An insect will bite you by making a hole in the skin to feed. Most insects that sting will do it as a defence by injecting venom into your skin. 

When to call 111/an emergency doctor

  • If your bite is extremely swollen or blistered.
  • If there is pus, which indicates an infection. 

When to call 999

  • Wheezing or difficulty breathing. 
  • Nausea, vomiting or diarrhoea.
  • Fast heart rate.
  • Dizziness or feeling faint. 
  • Trouble swallowing (dysphagia).
  • Confusion, anxiety or agitation.


You can often treat an insect bite or sting yourself without having to seek medical advice. 

Removing the sting or insect

If anything is left on your skin after being bitten or stung, the first thing you need to do is carefully remove it.

Bee, wasp or hornet stinger

To remove a bee, wasp or hornet stinger you should scrape it sideways with your fingernail. Do not use tweezers to pull it out as you could squeeze and spread venom out. Once it has been removed, wash the area with soap and water. 


To remove a tick you should use tweezers or a tick removal tool. Grasp the tick as close to the skin as possible and slowly pull upwards. 

Be careful not to leave any of its mouth in your skin. Once you have removed the tick, dispose of it. Clean the bite area with soap and water or an antiseptic. 


To remove a caterpillar, use a tweezer being careful not to disturb it. If you disturb the caterpillar it will release more hairs. 

Remove any jewellery in case your skin becomes swollen. Take your clothes off and wash them at a high temperature. 

Apply ice

If there is swelling at the site of your bite or sting you can apply an ice pack or a cold compress to reduce it.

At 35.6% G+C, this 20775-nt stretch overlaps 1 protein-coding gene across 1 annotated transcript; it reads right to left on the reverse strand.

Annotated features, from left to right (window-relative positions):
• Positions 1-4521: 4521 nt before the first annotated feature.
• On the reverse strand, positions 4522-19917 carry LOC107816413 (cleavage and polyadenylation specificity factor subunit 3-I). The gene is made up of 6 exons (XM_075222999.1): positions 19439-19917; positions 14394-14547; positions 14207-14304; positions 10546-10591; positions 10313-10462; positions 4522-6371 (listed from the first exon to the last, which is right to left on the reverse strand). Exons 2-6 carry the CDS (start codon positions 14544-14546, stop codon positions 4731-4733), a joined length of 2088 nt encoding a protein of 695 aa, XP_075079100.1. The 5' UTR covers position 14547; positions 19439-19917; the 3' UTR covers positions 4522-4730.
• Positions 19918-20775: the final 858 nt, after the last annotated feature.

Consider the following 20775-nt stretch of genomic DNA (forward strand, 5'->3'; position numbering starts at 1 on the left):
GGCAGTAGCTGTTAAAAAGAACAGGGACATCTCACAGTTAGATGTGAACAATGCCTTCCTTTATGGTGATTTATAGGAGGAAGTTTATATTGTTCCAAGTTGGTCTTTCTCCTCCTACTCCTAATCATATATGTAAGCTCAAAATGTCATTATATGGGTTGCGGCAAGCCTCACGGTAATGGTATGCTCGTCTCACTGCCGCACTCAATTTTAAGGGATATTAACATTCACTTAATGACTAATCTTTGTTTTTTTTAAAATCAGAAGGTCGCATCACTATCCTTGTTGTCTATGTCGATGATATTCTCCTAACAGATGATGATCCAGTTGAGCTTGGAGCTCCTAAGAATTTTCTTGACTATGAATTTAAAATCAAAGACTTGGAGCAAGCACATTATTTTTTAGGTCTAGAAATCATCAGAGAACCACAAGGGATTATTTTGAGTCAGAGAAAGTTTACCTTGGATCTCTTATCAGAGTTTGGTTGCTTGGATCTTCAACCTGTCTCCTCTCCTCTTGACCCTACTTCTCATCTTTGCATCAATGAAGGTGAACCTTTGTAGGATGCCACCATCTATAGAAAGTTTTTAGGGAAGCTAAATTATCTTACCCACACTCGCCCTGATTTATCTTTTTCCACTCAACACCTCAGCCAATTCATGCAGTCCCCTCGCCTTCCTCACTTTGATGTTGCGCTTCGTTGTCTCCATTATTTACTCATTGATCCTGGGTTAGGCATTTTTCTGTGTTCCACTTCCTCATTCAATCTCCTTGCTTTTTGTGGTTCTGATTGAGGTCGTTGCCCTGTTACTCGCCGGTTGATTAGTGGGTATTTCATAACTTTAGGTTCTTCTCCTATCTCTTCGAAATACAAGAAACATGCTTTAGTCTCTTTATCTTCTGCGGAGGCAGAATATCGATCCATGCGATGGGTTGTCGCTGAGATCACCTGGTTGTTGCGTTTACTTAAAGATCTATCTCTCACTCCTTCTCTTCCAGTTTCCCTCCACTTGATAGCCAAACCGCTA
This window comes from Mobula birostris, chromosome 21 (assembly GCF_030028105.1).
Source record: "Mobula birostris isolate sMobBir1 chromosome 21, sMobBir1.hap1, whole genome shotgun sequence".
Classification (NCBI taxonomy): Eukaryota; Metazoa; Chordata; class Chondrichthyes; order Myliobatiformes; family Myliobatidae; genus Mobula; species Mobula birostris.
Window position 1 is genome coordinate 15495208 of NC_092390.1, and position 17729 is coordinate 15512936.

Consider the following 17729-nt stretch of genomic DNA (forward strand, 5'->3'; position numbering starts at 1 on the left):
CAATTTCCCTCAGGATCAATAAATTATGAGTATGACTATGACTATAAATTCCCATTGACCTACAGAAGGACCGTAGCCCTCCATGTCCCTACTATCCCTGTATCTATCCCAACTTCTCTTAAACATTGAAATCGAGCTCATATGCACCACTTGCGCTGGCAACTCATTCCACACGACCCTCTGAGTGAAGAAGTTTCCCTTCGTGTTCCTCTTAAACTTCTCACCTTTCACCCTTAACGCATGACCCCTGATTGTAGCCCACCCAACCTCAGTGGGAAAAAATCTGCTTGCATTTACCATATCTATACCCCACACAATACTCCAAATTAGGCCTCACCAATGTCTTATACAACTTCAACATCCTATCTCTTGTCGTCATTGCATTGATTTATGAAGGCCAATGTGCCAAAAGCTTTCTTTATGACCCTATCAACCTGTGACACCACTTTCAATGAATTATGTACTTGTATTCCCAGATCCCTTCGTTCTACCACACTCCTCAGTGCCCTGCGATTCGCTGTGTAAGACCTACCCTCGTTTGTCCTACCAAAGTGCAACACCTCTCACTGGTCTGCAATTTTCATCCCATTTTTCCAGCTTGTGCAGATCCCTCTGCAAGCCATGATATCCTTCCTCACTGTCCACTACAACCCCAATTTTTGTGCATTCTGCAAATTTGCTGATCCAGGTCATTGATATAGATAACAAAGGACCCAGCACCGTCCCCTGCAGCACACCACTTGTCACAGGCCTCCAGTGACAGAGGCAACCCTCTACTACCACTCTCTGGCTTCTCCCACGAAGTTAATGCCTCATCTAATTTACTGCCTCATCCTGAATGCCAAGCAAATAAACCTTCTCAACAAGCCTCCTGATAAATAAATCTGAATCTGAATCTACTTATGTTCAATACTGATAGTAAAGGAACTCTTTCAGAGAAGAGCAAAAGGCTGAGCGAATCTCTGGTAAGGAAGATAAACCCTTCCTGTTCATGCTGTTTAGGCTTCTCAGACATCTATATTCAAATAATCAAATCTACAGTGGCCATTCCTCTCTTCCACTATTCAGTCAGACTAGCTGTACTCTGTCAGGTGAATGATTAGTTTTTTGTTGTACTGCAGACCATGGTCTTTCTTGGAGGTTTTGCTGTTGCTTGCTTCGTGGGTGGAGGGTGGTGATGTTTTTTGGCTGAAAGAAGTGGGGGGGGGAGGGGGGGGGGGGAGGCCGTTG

Raising the affected area above the level of your heart will also reduce swelling. 

Take painkillers

If you experience pain from the sting or bite, take painkillers such as ibuprofen or paracetamol.


Antihistamines can be used to relieve any itching. Do not take antihistamines if you have had caterpillar hairs on your skin.

Hydrocortisone cream

You can apply hydrocortisone cream, which is a topical anti-inflammatory cream to your bite or sting. This will help to reduce itching and swelling. 

Even though insect bites can be annoyingly itchy, try your best not to scratch the affected area. Scratching your bites can lead to an infection.


Use insect repellent

To protect against insects, it is recommended to use an insect repellent that contains 20 to 30 percent DEET. You should apply the repellent to any exposed skin and your clothes. If you are wearing sun cream, make sure this is completely dry before applying the insect repellent. 

Wear appropriate clothing

Make sure you dress appropriately to prevent bug bites. If you know you are going to be in wooded areas, or out at night, cover as much skin as possible. Opt for long-sleeved shirts, full-length pants and closed-toe shoes. 

You can also pre-treat outer layers of clothing with insect repellent if it contains permethrin. Be sure to let the clothes dry for a minimum of two hours before you wear them.

Use bed nets 

If you’re camping or sleeping outdoors, use bed nets to prevent insects from biting you during the night. If possible, use a bed net that has been pre-treated with a pyrethroid insecticide. 

Check for outbreaks

You can keep your eye on the CDC Travel Health Notices website. This will warn you of any outbreaks in the area you are travelling to. 

Don’t panic

If you encounter an animal that is known to sting, such as wasps, bees and hornets, then stay calm. Back away from the insect slowly. Don’t swat around at them or make any sudden movements as this can alarm them and provoke them to sting. 

Olivia Malone - Medical Content Writer
James O'Loan - CEO & Superintendent Pharmacist
James O'Loan , CEO & Superintendent Pharmacist on 18 July 2023